Ethnic Wa rebels said at a recent conference in Lashio in Shan State they would continue to work toward achieving an independent state in eastern Burma.
The United Wa State Army (UWSA) has an estimated 20,000 troops based in northern and southern Shan State.
“We have been demanding our own independent state since we reached a ceasefire agreement with the government in 1989. But the government didn’t give any response until now. In the 2008 Constitution, our region is described as an ‘autonomous division’,” Aung Myint, a UWSA spokesperson, told The Irrawaddy.
The announcement by the UWSA came at a conference of ethnic Shan and Karenni groups in Lashio on March 22.
Aung Myint said UWSA representatives who attended the former regime-backed National Convention talks in 1993 also supported independence.
“We do not want separation. We want to develop our region for our people. And we have a long history of staying independent,” said Aung Myint.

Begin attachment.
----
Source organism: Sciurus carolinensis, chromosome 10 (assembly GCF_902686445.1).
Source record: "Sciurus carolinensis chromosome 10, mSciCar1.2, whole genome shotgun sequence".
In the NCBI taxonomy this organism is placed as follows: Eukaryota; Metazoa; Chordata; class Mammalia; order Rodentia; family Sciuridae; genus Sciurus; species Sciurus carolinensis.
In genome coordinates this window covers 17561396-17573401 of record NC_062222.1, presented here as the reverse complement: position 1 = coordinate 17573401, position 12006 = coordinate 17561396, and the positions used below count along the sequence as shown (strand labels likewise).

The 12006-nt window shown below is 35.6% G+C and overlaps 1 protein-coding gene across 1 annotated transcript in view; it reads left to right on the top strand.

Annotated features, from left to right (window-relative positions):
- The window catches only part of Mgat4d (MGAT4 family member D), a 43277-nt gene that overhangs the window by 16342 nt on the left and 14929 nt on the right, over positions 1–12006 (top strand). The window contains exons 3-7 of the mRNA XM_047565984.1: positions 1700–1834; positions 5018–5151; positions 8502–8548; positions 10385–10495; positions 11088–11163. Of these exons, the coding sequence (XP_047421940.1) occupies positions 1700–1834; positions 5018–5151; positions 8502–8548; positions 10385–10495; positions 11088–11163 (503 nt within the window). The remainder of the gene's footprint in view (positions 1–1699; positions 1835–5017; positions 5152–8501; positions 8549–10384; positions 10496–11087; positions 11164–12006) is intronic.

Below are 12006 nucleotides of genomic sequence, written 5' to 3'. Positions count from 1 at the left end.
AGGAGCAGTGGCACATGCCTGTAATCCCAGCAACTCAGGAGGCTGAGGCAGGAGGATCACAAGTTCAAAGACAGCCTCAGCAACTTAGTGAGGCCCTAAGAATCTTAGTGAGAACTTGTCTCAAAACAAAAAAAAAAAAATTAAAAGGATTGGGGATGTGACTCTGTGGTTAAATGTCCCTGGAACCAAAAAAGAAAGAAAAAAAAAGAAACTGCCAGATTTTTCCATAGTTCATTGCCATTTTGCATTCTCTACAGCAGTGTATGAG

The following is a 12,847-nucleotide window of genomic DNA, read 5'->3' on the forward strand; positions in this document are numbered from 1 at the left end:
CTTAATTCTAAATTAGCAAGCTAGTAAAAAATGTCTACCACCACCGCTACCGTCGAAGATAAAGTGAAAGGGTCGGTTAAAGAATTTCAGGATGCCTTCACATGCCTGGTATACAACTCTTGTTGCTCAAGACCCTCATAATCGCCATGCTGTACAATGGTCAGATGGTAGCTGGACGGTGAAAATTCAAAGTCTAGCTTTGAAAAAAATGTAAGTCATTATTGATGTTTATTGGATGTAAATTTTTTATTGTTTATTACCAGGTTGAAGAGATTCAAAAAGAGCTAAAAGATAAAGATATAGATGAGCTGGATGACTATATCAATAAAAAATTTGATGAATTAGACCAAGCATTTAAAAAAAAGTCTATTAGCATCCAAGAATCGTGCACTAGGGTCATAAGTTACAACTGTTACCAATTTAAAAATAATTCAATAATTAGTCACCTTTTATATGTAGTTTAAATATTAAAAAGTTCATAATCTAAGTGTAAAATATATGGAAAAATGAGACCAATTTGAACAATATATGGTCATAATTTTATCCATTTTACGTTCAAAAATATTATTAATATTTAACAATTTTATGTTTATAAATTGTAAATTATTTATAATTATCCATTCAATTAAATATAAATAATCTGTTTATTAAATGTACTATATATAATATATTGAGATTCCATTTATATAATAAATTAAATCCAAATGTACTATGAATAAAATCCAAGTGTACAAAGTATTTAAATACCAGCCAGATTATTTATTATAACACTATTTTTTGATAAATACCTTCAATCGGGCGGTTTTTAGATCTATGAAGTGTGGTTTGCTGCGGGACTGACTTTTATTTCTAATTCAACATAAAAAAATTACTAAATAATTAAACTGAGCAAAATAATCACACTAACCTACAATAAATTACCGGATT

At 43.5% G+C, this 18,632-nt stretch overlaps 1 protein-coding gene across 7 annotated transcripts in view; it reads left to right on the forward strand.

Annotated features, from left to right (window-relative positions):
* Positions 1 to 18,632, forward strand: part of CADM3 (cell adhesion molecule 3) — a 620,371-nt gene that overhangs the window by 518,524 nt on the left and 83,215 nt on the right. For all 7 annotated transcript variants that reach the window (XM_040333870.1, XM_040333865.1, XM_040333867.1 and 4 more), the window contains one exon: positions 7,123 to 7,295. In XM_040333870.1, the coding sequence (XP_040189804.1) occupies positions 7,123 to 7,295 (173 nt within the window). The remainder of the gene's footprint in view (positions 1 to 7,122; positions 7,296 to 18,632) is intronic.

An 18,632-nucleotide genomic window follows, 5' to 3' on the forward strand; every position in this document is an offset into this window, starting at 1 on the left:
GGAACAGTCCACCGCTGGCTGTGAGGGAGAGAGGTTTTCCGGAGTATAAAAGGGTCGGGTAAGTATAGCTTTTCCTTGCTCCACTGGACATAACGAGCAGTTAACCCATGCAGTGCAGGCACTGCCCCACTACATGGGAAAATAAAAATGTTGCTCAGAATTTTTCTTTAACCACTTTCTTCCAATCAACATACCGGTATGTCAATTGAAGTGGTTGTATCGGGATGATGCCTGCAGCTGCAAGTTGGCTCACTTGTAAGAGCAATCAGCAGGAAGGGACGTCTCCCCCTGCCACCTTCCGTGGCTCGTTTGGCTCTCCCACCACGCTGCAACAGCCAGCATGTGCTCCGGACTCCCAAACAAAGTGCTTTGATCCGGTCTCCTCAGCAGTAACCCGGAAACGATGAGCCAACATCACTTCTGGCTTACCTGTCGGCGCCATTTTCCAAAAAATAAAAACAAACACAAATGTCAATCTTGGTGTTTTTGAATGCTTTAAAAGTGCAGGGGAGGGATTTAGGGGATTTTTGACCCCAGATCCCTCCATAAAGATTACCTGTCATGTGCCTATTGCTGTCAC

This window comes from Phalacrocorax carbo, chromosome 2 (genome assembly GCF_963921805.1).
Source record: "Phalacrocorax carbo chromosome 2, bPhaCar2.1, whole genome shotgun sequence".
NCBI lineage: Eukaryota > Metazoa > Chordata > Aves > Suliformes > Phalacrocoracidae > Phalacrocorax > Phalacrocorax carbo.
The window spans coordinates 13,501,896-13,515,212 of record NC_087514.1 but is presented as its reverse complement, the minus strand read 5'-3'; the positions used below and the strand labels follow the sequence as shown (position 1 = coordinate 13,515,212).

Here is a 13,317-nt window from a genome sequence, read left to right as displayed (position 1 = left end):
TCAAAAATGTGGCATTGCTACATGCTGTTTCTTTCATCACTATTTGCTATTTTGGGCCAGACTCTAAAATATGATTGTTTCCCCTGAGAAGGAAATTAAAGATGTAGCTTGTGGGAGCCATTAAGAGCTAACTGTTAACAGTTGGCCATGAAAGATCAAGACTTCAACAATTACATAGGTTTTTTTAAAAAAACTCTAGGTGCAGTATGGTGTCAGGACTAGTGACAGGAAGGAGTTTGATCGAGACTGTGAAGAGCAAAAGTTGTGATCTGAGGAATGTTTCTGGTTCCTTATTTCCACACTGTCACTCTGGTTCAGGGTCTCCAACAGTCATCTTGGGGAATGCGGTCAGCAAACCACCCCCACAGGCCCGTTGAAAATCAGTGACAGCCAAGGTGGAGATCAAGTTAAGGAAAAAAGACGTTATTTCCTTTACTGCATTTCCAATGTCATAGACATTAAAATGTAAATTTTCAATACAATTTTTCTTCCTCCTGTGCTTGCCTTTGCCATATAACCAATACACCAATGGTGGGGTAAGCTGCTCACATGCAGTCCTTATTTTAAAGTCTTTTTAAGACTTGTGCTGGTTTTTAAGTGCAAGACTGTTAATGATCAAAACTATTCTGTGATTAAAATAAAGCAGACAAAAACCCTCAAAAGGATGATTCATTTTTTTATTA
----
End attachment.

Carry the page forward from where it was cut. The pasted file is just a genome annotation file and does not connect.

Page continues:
The ethnic Wa, who make up about 1 million of the roughly 60 million people of Burma, live mostly in Shan State.
Sai Leik, the spokesperson for the Shan Nationalities League for Democracy, said: “Wa representatives said they will never separate from the country. But they want a Wa State. If all of the people in the country agree with that, we will have to agree, too. And it is an issue that all leaders of ethnic groups should find an answer to.”
Saw Than Myint, the spokesman for the Shan Nationalities Democratic Party, said the only way to resolve the issue was to hold an open dialogue with all the parties involved, including the central government.
“We are not against the Wa as they have the right to demand an independent state. But this could lead to a domino effect, with everyone granted autonomy seeking an independent state,” he added.